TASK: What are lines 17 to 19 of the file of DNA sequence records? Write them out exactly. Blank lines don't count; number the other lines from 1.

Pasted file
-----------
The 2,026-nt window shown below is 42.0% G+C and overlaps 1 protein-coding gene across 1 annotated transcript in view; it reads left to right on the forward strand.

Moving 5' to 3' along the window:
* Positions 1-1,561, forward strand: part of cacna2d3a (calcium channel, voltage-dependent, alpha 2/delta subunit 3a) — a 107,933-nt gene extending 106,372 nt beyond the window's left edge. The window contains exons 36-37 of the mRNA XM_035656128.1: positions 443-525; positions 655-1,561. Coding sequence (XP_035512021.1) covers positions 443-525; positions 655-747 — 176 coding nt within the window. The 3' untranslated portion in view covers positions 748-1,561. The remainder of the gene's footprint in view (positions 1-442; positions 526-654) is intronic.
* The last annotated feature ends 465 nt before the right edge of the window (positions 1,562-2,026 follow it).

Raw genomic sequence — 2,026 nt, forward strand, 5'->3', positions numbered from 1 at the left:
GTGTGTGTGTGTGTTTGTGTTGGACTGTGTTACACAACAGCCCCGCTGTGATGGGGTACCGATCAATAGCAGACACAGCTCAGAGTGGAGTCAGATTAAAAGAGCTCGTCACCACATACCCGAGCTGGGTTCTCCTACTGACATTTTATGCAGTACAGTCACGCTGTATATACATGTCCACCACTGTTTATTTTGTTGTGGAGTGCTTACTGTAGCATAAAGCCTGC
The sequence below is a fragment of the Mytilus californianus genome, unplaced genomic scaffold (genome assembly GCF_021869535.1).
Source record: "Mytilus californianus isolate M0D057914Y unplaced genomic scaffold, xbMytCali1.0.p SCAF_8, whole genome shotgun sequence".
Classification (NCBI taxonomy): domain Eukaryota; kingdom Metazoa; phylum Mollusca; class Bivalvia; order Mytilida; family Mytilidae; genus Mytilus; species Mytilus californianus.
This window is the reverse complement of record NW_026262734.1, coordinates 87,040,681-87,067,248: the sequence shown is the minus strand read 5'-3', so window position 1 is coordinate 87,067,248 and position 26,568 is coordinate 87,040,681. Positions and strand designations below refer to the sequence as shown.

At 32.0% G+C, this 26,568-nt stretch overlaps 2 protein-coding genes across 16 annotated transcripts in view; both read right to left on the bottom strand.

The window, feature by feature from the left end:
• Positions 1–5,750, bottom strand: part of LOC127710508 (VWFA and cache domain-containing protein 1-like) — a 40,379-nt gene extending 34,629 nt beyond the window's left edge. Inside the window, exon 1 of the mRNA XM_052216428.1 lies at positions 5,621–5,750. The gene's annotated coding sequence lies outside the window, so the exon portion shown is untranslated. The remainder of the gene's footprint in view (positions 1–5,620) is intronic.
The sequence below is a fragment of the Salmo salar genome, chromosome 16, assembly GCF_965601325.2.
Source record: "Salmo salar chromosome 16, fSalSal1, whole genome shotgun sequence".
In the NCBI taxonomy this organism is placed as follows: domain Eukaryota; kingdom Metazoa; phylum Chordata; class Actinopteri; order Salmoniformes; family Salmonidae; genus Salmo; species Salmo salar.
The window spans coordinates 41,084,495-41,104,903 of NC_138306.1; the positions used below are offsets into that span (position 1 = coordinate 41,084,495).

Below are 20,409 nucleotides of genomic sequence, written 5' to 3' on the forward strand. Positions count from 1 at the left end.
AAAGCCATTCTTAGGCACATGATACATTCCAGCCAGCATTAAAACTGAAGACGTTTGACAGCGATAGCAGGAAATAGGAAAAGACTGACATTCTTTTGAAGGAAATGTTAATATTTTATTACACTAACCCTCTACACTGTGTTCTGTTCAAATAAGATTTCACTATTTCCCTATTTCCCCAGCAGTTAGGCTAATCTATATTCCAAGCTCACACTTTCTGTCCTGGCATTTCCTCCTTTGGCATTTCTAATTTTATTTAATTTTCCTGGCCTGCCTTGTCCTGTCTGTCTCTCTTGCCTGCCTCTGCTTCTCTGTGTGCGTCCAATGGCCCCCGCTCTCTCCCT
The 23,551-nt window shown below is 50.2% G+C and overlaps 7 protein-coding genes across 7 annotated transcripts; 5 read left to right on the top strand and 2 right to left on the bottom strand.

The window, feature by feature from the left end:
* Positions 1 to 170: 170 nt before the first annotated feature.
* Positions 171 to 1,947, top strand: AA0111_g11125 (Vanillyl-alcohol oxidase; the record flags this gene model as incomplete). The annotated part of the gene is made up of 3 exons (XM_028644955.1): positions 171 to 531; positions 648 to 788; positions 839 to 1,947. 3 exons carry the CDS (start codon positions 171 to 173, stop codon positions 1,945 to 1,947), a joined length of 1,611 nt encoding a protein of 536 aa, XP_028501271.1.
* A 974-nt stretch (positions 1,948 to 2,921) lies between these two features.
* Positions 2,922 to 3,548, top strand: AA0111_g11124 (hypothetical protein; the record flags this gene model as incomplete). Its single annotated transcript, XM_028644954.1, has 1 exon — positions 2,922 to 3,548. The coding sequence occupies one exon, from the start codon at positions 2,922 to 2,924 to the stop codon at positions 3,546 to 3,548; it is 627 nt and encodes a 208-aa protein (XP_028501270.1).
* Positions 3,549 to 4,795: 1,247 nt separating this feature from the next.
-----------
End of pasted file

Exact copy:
The window spans coordinates 41,084,495-41,104,903 of NC_138306.1; the positions used below are offsets into that span (position 1 = coordinate 41,084,495).

Below are 20,409 nucleotides of genomic sequence, written 5' to 3' on the forward strand. Positions count from 1 at the left end.
AAAGCCATTCTTAGGCACATGATACATTCCAGCCAGCATTAAAACTGAAGACGTTTGACAGCGATAGCAGGAAATAGGAAAAGACTGACATTCTTTTGAAGGAAATGTTAATATTTTATTACACTAACCCTCTACACTGTGTTCTGTTCAAATAAGATTTCACTATTTCCCTATTTCCCCAGCAGTTAGGCTAATCTATATTCCAAGCTCACACTTTCTGTCCTGGCATTTCCTCCTTTGGCATTTCTAATTTTATTTAATTTTCCTGGCCTGCCTTGTCCTGTCTGTCTCTCTTGCCTGCCTCTGCTTCTCTGTGTGCGTCCAATGGCCCCCGCTCTCTCCCT